Carbfix

Iceland
The Hellisheidi Power Plant and the gas separation plant to the right
S4CE delegation visiting the Hellisheidi Power plant 24.10. 2017
Deirdre Clark, PhD student in S4CE and Ingvi Gunnarsson research Scientist at Reykjavik Energy in front of one of 6 turbines of the Geothermal Power Plant.
Deirdre Clark, PhD student in S4CE and Ingvi Gunnarsson research Scientist at Reykjavik Energy standing beside the scrubbing tower where geothermal gases are separated before injection og the water soluble gases ; CO2 and H2S.
Deirdre Clark, PhD student in S4CE and Ingvi Gunnarsson research Scientist at Reykjavik Energy by the wellhead of injection well HN-16 where gas and effluent water are injected down to more than 700 m depth.
Deirdre Clark, PhD student in S4CE and Sigurdur Reynir Gislason, research professor University of Iceland, standing beside the gas charged condensation water pipe (stainless steel). The gas charged condensation water is co-injected with effluent water, coming from the large diameter pipe on the left, into the vertical injection well HN-16.

CarbFix is a CCS consortium operated by RE, UI, Columbia University (USA) and CNRS (France). On this site, partner RE, in an attempt to mitigate the environmental impact of its geothermal processes, achieved one of the most successful and best-known examples of CO2 sequestration processes in the world. RE operates over 100 wells at Hellisheidi, about 10 of which are used for re-injection of geothermal water, one is used for re-injection of captured gases, the others are production and monitoring wells. S4CE will access a field site in which CO2-H2S-water plumes are injected in the sub-surface. Roughly one-third of the CO2 and H2S presently emitted from the Hellishidi power plant is being injected as a dissolved water phase into fractured basaltic rocks.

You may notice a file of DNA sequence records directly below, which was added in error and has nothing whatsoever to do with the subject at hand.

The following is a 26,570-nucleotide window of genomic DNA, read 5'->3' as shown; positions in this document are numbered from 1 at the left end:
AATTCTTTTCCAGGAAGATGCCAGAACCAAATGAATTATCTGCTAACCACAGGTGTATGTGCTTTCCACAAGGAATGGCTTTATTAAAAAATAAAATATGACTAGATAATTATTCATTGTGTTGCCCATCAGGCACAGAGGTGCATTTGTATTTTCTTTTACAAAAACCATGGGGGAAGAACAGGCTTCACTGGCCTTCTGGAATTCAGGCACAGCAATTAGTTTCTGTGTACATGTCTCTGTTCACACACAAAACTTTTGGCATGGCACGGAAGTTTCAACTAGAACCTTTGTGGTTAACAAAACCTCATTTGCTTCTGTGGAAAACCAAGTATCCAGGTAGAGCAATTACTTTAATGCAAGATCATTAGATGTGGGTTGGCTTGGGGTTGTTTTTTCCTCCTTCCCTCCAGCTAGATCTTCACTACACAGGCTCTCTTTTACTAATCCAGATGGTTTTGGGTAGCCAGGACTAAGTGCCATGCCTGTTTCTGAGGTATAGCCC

This will be further up-scaled as part of the S4CE project. Critical to the S4CE success is to

  1. monitor the fate of the injected dissolved acid gases; preliminary work suggests the majority of the injected carbon and sulphur are converted to stable minerals though reactions with the host rock within 3 to 6 months. The degree to which this changes over the long-term, and due to up-scaling will be assessed to verify the sustainability of this carbon storage method, and
  2. determine the degree to which increased water/CO2/H2S injection can induce seismicity in the basaltic host rocks. Micro-seismic data, collected by the Icelandic Geologic Survey, will be available to S4CE. One or more wells will be used for injection and a minimum of 3 for monitoring. S4CE will monitor the CO2/H2S plume via water sampling, and will assess the long-term stabilization of the fluids via the formation of carbonate minerals. Baseline monitoring will be available. Further efforts will be made towards expanding this method to the injection of acid gases with seawater into submarine basalts. This latter effort will include laboratory experiments of seawater-CO2-basalt interactions, and a baseline study on a new subsurface site. Fluid samples collected from deep in the wells will be tested for water quality assessment by UNINA.